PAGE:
Berkshire Hathaway
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By Tode
March 6, 2008

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GEICO is "just getting started." Gen Re "is now a huge asset" and "by far our largest source of 'home-grown' float." And the "world now turns" to Ajit Jain's National Indemnity for "one-of-a-kind mammoth transactions." These are indeed three remarkable insurance operations.

But it seems to me that Berkshire has quietly created a fourth insurance operation out of thin air that has float generating economics that may put these others to shame.

This new business just got started a few years ago but has already generated premiums of $7.8 billion. It has one employee who works on a part-time basis (maybe 2% of his time), while moonlighting and performing various handyman services for other parts of Berkshire. His total salary for everything he does is $100,000 a year. That would put his salary allocated to this little side operation about $2000 a year. Not a bad expense ratio for an insurer that can produce $7.8 billion of premiums overnight.

Better yet, it produces long tail float but does not have the normal problems one associates with long tail float (judicial inflation, medical inflation, buried suits, etc.). The float seems likely to be cost-free over time. The largest line of business this company writes, in fact, has an excellent chance of producing a combined ratio of ZERO. That's right--100% of the premiums eventually may flow to the bottom line as underwriting profit.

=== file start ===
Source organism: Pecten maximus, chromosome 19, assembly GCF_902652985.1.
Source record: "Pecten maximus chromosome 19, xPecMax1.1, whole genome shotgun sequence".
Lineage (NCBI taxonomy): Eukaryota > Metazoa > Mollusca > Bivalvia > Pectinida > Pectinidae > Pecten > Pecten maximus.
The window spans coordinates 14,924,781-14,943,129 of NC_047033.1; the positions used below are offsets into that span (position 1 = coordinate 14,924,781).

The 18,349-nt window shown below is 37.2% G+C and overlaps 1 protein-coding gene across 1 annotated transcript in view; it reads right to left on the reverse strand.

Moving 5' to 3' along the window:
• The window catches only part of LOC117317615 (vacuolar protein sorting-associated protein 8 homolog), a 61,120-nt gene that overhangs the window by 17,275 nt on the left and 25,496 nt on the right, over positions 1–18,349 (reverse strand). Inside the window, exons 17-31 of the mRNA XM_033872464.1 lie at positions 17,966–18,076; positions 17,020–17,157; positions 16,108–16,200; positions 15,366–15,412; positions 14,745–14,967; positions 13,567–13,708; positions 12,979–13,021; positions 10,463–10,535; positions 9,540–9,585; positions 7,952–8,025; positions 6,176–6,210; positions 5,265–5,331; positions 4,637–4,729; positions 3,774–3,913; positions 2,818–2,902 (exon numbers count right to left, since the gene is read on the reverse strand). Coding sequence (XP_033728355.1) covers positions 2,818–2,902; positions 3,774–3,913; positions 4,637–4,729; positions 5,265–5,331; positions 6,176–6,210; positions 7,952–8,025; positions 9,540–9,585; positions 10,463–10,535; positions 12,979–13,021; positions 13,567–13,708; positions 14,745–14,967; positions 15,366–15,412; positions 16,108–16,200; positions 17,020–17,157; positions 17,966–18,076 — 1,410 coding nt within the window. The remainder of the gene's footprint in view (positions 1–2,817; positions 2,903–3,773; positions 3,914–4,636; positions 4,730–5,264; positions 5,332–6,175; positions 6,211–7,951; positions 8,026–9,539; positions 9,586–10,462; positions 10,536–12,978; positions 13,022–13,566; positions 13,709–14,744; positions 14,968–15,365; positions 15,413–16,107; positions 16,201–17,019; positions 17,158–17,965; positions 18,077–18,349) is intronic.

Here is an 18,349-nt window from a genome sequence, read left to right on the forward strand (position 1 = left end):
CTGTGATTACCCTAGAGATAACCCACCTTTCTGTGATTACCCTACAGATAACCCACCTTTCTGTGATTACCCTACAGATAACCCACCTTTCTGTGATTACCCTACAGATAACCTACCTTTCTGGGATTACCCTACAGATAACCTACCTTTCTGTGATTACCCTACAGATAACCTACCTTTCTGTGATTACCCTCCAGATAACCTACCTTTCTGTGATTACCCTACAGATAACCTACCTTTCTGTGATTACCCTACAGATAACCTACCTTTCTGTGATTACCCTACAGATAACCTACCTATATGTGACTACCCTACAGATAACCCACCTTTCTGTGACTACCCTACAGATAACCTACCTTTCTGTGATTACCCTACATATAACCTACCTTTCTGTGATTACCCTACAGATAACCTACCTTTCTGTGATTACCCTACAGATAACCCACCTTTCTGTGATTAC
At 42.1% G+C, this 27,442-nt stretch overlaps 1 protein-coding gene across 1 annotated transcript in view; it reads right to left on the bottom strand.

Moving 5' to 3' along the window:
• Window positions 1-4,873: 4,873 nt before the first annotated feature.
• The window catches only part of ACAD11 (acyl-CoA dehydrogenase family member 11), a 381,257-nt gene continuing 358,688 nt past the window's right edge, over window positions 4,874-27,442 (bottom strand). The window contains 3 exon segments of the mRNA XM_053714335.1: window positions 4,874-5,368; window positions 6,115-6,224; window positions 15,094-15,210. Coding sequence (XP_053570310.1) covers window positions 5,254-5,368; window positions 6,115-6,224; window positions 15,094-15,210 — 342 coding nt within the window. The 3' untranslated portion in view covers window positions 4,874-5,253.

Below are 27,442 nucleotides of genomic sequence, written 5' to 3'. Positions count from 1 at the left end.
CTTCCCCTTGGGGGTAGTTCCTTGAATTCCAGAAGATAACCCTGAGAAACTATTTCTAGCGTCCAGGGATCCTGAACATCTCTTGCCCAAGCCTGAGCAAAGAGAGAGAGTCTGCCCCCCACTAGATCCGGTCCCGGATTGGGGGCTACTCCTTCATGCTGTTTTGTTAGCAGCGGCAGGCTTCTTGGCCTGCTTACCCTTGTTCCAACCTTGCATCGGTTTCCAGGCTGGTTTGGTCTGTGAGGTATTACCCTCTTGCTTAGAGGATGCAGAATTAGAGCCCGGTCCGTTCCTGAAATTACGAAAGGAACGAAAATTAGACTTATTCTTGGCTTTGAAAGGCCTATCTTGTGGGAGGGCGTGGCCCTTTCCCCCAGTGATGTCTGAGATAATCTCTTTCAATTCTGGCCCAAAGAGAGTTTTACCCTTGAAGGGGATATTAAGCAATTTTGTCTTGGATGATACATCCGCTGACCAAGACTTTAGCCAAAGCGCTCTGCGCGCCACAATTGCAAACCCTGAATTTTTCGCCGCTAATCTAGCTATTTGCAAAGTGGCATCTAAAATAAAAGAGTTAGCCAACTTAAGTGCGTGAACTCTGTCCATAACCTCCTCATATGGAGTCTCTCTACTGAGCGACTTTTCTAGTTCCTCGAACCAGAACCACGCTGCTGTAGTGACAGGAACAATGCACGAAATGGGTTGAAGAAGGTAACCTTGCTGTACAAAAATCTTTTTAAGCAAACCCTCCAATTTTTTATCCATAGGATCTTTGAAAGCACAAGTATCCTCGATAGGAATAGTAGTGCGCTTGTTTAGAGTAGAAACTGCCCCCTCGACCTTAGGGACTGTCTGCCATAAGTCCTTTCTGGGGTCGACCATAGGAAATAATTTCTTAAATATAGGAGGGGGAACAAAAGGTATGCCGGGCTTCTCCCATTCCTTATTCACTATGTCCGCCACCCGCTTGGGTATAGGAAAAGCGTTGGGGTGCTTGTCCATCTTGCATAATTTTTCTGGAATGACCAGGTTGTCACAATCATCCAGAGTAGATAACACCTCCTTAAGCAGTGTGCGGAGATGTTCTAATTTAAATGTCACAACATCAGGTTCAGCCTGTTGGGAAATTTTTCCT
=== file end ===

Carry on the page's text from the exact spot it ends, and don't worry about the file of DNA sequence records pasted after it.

By now you probably have figured out the identity of the insurer I am talking about--Berkshire Weapons of Mass Destruction Assurance Company.

Its largest line of business sells insurance to people who are worried what their stock portfolios will be worth 15 to 20 years from now. They so far have written premium checks that totaled $4.6 billion at the end of 2007. They don't get any protection until the maturity date arrives in 15 or 20 years. On the maturity date, if their portfolio is worth less than it was the day they bought the policy 15 or 20 years ago, we basically agree to restore them to the same portfolio value they had when they bought the policy (as I understand the deal). Meanwhile, we get to invest the $4.6 billion premium for 15 to 20 years.

Now, take note--we did not sell this insurance back in 1999 when the stock market bubble was ready to pop and lots of people "needed" it. We only started selling it recently, after our part-time employee decided that equities were, generally speaking, valued about right. If he is correct on that judgment, what are the odds they will be selling for less in 15 to 20 years than they are today? That is a math problem our guy can do in his head with ease. He's studied the correlation between GDP and market value. He expects that GDP is almost certain to be materially higher in 15 or 20 years, even though he thinks we may be in for a rough patch over the next few years. (Had his insurance buyers insisted on policies that would pay off in two or three years if markets declined, he would have walked away.)